Tuesday, July 11, 2006
By ADAM LAPIERRE
News staff writer
June 28, 2006
The Hood River Sports Club’s Senior Men’s 3.5 tennis team competed over the weekend in the Pacific Northwest Section Championships in Sun River. The men, led by captain Clark Emmerson and Coach Kevin Beeson, played against 60 other teams and 350 individuals in the four-day tournament, which they qualified for by winning the Eastern Washington Regional tournament in March.
After opening with wins against the Valley Athletic Club, from Tumwater, Wash., and Courthouse, from Salem, the Hood River Sports Club team advanced to the tournament finals, where they played for a chance to represent Hood River, and the USTA Pacific Northwest Section in the USTA League Tennis National Championships. They lost 2-1 in the championship to the Wenatchee Racquet Club.
“It was somewhat of a heartbreaker for us to lose against Wenatchee,” Beeson said. “We beat them twice this year to make it to sectionals. I think the guys played great, though. Making it to sectionals is incredibly tough, and making it to the finals is even tougher, especially when you look at the size of the pool of players we have in Hood River compared to other clubs.”
The tournament, which featured players who are 50 years old or over, was grouped into four different ability levels, with play consisting of the best of three doubles matches, with the outcome decided by team scoring. The Hood River Sports Club team consisted of Emmerson, Chris Smith, Bill Sturman, Greg Shepherd, Douglas Powrie, Steve Gates and Doug Beveridge.
The team opened with a solid 3-0 win against the Valley Athletic Club. Sturman and Powrie teamed up to win their match 4-6, 6-2 and 1-0. Gates and Shepherd played to a 6-3, 7-5 win and the duo of Beveridge and Emmerson won 4-6, 7-5 and 1-0.
The men followed with a 2-1 victory against Salem’s Courthouse team. Sturman and Powrie won their match 7-6, 4-6, 1-0 and Gates and Shepherd won 7-5, 6-2. The team’s first loss of the tournament came when Beveridge and Emmerson lost a tough 6-3, 6-4 match.
In the following round, which took place on Saturday, Hood River lost 2-1 against the Clackamas River Racquet Club. The team’s win came from Powrie and Sturman, who nearly skunked their opponents 6-0, 6-1.
In the finals, Beveridge and Sturman paired up at the number-one doubles spot. The two lost 6-4, 6-4. Gates and Shepherd won their match 6-3, 6-3 at the number-two spot, leaving the championship to be decided by Emmerson and Beveridge. The two opened with a 6-0 win which, unfortunately, was followed by a 6-1 loss, leaving the match to a tiebreaker.
“This was the first year we’ve had a men’s seniors’ team,” Beeson said. “And for them to come one point from going to nationals is awesome.”
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Parkdale third graders sing "12 Disaster Days of Christmas"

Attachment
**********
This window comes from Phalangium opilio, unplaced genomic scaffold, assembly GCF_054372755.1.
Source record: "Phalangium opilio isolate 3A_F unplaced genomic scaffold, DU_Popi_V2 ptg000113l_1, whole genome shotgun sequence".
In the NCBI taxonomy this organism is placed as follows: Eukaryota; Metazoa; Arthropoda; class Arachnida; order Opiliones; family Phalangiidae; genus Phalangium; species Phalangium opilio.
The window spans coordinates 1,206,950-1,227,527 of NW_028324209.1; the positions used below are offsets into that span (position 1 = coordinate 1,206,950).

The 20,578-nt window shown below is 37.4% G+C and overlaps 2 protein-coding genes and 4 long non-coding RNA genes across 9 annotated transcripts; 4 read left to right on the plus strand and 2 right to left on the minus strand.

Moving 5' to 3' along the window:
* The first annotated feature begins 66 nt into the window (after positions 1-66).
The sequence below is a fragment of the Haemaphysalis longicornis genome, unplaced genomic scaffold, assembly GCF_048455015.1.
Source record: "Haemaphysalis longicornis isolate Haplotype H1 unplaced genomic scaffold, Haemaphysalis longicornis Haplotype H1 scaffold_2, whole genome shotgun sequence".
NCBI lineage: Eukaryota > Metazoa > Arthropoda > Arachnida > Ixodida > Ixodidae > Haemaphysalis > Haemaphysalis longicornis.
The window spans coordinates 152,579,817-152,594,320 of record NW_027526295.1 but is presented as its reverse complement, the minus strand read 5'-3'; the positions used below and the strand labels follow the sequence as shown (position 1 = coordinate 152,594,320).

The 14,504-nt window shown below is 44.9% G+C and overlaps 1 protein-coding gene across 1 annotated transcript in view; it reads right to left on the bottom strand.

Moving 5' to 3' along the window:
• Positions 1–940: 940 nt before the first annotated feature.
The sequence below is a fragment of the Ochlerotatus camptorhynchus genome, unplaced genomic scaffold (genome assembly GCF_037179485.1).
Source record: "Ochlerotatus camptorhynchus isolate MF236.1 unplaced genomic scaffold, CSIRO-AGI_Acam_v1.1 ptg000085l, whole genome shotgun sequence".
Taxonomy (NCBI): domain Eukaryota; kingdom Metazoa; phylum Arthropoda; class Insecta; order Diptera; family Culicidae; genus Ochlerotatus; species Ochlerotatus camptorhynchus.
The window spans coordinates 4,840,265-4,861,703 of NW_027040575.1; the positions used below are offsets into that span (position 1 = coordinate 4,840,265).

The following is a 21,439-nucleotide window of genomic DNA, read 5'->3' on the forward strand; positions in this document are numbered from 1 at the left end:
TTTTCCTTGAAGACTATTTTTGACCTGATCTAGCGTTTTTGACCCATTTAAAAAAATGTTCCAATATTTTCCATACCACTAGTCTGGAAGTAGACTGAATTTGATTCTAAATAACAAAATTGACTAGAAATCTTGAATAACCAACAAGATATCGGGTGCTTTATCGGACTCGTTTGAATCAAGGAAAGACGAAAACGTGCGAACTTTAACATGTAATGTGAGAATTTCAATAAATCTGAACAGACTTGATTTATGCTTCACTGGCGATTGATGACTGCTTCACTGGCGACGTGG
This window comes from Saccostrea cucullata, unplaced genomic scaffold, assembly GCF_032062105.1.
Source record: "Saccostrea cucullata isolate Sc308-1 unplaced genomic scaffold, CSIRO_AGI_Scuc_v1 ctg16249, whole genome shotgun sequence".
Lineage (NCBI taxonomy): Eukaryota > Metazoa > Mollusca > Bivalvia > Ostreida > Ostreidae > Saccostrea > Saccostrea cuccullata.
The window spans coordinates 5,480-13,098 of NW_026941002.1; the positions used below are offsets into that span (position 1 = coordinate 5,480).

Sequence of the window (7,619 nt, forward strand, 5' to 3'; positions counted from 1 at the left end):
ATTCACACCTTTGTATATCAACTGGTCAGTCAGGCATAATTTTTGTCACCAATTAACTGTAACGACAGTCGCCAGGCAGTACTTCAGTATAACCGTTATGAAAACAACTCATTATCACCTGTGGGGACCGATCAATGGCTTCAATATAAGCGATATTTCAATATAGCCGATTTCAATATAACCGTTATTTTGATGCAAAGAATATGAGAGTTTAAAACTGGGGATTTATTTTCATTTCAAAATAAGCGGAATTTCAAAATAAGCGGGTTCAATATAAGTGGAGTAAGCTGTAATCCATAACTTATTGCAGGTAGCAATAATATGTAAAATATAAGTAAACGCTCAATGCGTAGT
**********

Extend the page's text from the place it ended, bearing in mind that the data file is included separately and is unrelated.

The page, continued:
Welcome to your sing-able Christmas gift list. What follows is an emergency rendition of “12 Days of Christmas” – for outfitting your home or car in case of snow storm, earthquake, flood or other emergency. Read it as a simple list, or sing it to the tune of “12 Days” – you know, as in “ … and a partridge in a pear tree…” Not to make light of it, but the song is a familiar framework for a set of gift ideas that you could consider gathering together, even if the recipient already owns items such as a bunch of coats, tire chains and flashlights. Stores throughout the Gorge are stocked up on all these items. Buying all 12 days might be prohibitive, but here are three ideas for checking any of the dozen off your list (notations follow, 1-12.) The gift items needed to stay warm, dry and safe are also coded to suggest items in your abode (A) in your car (C) or both (B). 12 Gallons of Water (A) 11 Family meals (B) 10 Cans of propane (A) 9 Hygiene bags (B) 8 Packs of batteries (A) 7 Spare coats (B) 6 Bright red flares (C) 5 Cozy blankets (B) 4 Tire chains (C) 3 Flashlights (B) 2 cell phone chargers (B) 1 And a crush-proof first aid kit (B) Price ranges? Here’s a few quotes for days Three, Two, Four and Nine: n A family gift of flashlights (three will run $15-30, Hood River Supply, Tum-A-Lum) n Cell phone chargers (two will run $30-60) n Tire chains (basic set, $30, Les Schwab, returnable if unused for the winter) n Family meals ($100 or so should cover the basics for three or four reasonably well-fed days) n The home kit should be kept in a handy place near an exit, and remember that water needs to be replenished every few months. If you have a solid first aid kit already, switch out the gift idea with “and-a-sto-o-u-t- tub-for it-all …” Otherwise, it’s a case of assembling your home or car kits and making sure all members of the family know what the resources are and how to use them (ie flares and propane). Emergency situations are at worst life-threatening, at best deeply uncomfortable if you and your family are left without power for an extended period, or traveling and find yourself in a situation where you need to wait out a storm, lengthy traffic delay, or other crisis. Notes on the 12 gift ideas: 12 – Gallons of water: that’s one per person in a four-member family to last for three days, the recommended minimum to be prepared for utility outages. 11 – Easy-open packaged goods, energy bars, dried food and nuts are good things to include for nutrition. Think of what your family of four needs for three days to stay fortified and hydrated (see number 12). Can-opener also recommended 10 – If you have a propane camping stove, keep extra fuel handy. 9 – Hygiene bags: put packaged moistened towelettes, toilet paper, and plastic ties in large garbage bags (for personal sanitation) Resource list courtesy of Hood River County Emergency Management, Barbara Ayers, manager/ 541-386-1213. The county also reminds residents to Get a Kit, Make A Plan to connect your family if separated, and Stay Informed. See www.co.hood-river.or.us to opt-in for citizen alerts. Enlarge